Hillary Clinton compares Putin moves to Hitler's: report

FILE - In this Jan. 27, 2014 file photo, former Secretary of State Hillary Rodham Clinton speaks in New Orleans. (AP Photo/Gerald Herbert, File)

WASHINGTON: Former US secretary of state Hillary Clinton has compared Russian President Vladimir Putin's recent steps in Ukraine to aggression by Adolf Hitler in 1930s Nazi Germany, a local paper reported.

Clinton, speaking at a private event Tuesday in southern California, said Putin's apparent deployment of Russian troops into neighboring Ukraine -- a former Soviet satellite state -- to protect Russian citizens and Russian-speakers recalls moves by Hitler to protect ethnic Germans living outside of Germany.

The Long Beach Press Telegram which reported the story said Clinton noted that Putin has sought to provide Russian passports to people in Ukraine with ties to Russia.

In the aftermath of the ouster of Ukraine's pro-Moscow president Viktor Yanukovych, Kiev's new authorities have accused Putin of inflaming tensions by sending troops into the Crimea, a majority-Russian peninsula in Ukraine.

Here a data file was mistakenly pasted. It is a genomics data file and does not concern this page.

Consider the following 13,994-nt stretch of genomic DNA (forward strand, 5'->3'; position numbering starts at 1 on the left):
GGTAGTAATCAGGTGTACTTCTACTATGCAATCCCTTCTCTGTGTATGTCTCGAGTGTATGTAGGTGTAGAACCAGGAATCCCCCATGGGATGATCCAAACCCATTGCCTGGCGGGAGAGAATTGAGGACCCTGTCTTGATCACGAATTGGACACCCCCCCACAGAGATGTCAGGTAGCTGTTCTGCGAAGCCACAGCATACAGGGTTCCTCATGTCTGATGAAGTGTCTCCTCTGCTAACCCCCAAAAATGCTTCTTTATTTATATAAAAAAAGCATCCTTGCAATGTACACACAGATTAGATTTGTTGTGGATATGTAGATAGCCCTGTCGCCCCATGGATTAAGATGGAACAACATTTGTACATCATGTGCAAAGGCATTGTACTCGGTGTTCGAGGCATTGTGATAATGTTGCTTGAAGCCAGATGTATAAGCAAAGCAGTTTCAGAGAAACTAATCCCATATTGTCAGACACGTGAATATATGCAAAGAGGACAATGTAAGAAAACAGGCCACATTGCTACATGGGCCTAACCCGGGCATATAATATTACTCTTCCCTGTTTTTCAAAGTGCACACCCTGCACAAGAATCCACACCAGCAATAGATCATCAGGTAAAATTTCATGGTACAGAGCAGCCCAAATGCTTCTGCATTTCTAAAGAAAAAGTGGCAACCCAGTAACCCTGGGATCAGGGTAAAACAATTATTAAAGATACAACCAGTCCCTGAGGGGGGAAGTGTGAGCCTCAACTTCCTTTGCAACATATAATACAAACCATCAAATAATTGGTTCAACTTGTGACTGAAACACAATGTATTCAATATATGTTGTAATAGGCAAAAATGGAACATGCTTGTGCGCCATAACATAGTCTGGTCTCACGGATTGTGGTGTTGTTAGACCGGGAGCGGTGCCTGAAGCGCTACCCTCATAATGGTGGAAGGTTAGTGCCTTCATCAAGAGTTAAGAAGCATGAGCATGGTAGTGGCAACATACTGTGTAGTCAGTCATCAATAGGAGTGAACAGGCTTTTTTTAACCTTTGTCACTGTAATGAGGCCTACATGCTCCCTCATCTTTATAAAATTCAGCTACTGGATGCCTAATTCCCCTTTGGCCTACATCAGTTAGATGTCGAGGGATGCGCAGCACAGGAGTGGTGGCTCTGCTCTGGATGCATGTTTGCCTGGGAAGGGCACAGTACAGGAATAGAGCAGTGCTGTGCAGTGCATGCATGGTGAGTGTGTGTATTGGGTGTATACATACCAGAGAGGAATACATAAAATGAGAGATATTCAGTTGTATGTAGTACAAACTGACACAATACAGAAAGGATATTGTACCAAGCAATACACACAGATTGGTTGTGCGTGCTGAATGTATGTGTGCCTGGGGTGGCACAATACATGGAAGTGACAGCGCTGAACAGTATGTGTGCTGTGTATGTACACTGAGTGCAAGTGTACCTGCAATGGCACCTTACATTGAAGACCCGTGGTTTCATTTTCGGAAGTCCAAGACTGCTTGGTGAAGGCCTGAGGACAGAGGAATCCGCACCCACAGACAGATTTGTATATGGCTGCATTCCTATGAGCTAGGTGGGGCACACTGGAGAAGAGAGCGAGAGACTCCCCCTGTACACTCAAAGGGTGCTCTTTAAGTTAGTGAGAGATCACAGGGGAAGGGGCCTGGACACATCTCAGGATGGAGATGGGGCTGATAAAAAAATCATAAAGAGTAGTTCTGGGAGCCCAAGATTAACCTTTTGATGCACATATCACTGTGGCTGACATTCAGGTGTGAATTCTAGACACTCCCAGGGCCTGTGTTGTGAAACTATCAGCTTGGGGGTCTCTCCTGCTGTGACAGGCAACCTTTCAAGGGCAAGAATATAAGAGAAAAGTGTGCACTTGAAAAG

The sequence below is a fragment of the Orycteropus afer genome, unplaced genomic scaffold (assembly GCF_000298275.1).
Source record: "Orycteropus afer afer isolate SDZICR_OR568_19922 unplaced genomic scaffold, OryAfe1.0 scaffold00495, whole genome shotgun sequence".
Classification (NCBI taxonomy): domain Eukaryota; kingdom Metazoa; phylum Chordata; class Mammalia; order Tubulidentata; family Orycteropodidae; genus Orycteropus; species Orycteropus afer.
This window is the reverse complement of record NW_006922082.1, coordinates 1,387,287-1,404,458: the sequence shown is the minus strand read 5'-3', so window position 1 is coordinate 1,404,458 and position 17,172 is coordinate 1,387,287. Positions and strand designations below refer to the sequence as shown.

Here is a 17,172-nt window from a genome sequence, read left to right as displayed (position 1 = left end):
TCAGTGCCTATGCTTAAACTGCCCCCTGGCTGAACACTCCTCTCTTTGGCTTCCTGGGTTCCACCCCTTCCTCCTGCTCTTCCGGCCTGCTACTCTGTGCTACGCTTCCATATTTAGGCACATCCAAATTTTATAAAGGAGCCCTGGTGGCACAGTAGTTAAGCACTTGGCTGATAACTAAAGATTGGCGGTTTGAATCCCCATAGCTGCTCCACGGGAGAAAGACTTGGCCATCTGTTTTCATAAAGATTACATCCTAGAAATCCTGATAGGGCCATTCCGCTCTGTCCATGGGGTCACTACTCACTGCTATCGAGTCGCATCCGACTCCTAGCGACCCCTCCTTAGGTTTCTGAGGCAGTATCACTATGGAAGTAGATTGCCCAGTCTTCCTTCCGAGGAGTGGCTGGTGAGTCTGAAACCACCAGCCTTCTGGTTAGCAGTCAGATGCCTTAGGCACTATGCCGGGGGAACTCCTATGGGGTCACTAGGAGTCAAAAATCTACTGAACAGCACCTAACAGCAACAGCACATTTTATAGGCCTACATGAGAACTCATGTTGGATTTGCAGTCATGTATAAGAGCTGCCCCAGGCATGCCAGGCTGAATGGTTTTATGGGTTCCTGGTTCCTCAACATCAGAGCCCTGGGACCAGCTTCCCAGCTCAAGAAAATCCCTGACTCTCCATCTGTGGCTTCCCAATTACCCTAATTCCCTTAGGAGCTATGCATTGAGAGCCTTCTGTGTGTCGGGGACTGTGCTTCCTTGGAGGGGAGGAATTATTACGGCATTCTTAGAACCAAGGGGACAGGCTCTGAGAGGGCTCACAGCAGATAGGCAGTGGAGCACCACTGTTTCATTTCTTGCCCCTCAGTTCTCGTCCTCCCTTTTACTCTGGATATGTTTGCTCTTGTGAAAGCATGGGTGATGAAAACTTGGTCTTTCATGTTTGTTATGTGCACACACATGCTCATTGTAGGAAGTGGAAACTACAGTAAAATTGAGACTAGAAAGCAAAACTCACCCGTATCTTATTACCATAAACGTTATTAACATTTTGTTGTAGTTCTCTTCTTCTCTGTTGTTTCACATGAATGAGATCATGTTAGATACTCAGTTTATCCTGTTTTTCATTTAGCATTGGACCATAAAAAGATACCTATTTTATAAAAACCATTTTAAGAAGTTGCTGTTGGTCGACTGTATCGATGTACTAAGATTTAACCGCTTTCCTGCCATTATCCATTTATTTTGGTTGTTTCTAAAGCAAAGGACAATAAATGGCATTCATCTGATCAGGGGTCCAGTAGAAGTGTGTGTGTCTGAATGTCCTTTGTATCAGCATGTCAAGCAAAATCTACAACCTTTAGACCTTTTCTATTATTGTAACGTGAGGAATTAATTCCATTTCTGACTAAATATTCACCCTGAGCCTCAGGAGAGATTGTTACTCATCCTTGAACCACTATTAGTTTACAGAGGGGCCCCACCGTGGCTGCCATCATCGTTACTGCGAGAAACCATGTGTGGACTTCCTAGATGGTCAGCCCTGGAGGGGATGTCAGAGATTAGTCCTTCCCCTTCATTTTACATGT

"Now if this sounds familiar, it's what Hitler did back in the 30s," the Press Telegram quoted Clinton as telling attendees at a fundraiser for the Boys and Girls Clubs of Long Beach, California.

"The ethnic Germans, the Germans by ancestry who were in places like Czechoslovakia and Romania and other places, Hitler kept saying they're not being treated right. 'I must go and protect my people,' and that's what's gotten everybody so nervous," she added.

Clinton is a potential 2016 Democratic presidential candidate, and she has generally shied away from much detailed public discussion of foreign policy since leaving the State Department early last year.

Her comments could be seen as offsetting her role in President Barack Obama's much-publicized move to "reset" relations with Moscow in 2009 when she was chief US diplomat.

With pro-Kremlin forces seizing control of the strategic Crimea, Clinton said Putin "believes his mission is to restore Russian greatness," in part by reasserting dominance over former Soviet states.

Clinton spoke of the hopes for a negotiation that will reduce tensions in what has become Europe's worst security crisis since the end of the Cold War.

"So it's a real nail-biter right now, but nobody wants to up the rhetoric," she added. "Everybody wants to cool it in order to find a diplomatic solution and that's what we should be trying to do."

Event attendee Harry Saltzgaver told website Buzzfeed that Clinton "talked at length" on the Ukraine crisis, and that she compared issuing Russian passports to people with ties to Russia to early actions by Nazi Germany.

"She said, however, that while that makes people nervous, there is no indication that Putin is as irrational as the instigator of World War II," Saltzgaver was quoted as saying.





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